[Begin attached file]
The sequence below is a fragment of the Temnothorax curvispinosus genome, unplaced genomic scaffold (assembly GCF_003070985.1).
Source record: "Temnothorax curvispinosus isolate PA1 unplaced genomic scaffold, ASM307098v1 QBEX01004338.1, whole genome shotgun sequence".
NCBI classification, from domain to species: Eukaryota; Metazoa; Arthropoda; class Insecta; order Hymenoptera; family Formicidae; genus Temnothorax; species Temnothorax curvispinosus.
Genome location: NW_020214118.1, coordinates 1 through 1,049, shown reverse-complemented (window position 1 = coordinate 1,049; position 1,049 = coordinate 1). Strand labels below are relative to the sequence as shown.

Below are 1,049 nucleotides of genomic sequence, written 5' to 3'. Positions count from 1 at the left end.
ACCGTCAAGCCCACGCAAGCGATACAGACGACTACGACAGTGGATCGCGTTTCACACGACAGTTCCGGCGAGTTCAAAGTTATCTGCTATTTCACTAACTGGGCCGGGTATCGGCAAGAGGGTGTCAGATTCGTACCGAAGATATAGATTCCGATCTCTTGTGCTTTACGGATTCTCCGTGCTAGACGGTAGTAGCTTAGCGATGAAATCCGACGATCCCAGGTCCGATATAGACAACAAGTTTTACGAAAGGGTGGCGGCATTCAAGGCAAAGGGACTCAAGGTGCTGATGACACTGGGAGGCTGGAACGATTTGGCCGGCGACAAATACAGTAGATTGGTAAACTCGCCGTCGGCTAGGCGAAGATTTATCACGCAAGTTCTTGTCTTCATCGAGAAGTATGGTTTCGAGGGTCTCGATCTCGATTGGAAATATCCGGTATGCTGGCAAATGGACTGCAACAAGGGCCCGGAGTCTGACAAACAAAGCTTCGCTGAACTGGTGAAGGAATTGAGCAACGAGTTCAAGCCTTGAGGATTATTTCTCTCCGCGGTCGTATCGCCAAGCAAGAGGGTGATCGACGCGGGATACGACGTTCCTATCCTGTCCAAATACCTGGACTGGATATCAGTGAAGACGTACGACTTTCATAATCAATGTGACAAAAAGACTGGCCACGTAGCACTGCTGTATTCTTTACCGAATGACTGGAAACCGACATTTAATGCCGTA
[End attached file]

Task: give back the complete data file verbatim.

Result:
The sequence below is a fragment of the Temnothorax curvispinosus genome, unplaced genomic scaffold (assembly GCF_003070985.1).
Source record: "Temnothorax curvispinosus isolate PA1 unplaced genomic scaffold, ASM307098v1 QBEX01004338.1, whole genome shotgun sequence".
NCBI classification, from domain to species: Eukaryota; Metazoa; Arthropoda; class Insecta; order Hymenoptera; family Formicidae; genus Temnothorax; species Temnothorax curvispinosus.
Genome location: NW_020214118.1, coordinates 1 through 1,049, shown reverse-complemented (window position 1 = coordinate 1,049; position 1,049 = coordinate 1). Strand labels below are relative to the sequence as shown.

Below are 1,049 nucleotides of genomic sequence, written 5' to 3'. Positions count from 1 at the left end.
ACCGTCAAGCCCACGCAAGCGATACAGACGACTACGACAGTGGATCGCGTTTCACACGACAGTTCCGGCGAGTTCAAAGTTATCTGCTATTTCACTAACTGGGCCGGGTATCGGCAAGAGGGTGTCAGATTCGTACCGAAGATATAGATTCCGATCTCTTGTGCTTTACGGATTCTCCGTGCTAGACGGTAGTAGCTTAGCGATGAAATCCGACGATCCCAGGTCCGATATAGACAACAAGTTTTACGAAAGGGTGGCGGCATTCAAGGCAAAGGGACTCAAGGTGCTGATGACACTGGGAGGCTGGAACGATTTGGCCGGCGACAAATACAGTAGATTGGTAAACTCGCCGTCGGCTAGGCGAAGATTTATCACGCAAGTTCTTGTCTTCATCGAGAAGTATGGTTTCGAGGGTCTCGATCTCGATTGGAAATATCCGGTATGCTGGCAAATGGACTGCAACAAGGGCCCGGAGTCTGACAAACAAAGCTTCGCTGAACTGGTGAAGGAATTGAGCAACGAGTTCAAGCCTTGAGGATTATTTCTCTCCGCGGTCGTATCGCCAAGCAAGAGGGTGATCGACGCGGGATACGACGTTCCTATCCTGTCCAAATACCTGGACTGGATATCAGTGAAGACGTACGACTTTCATAATCAATGTGACAAAAAGACTGGCCACGTAGCACTGCTGTATTCTTTACCGAATGACTGGAAACCGACATTTAATGCCGTA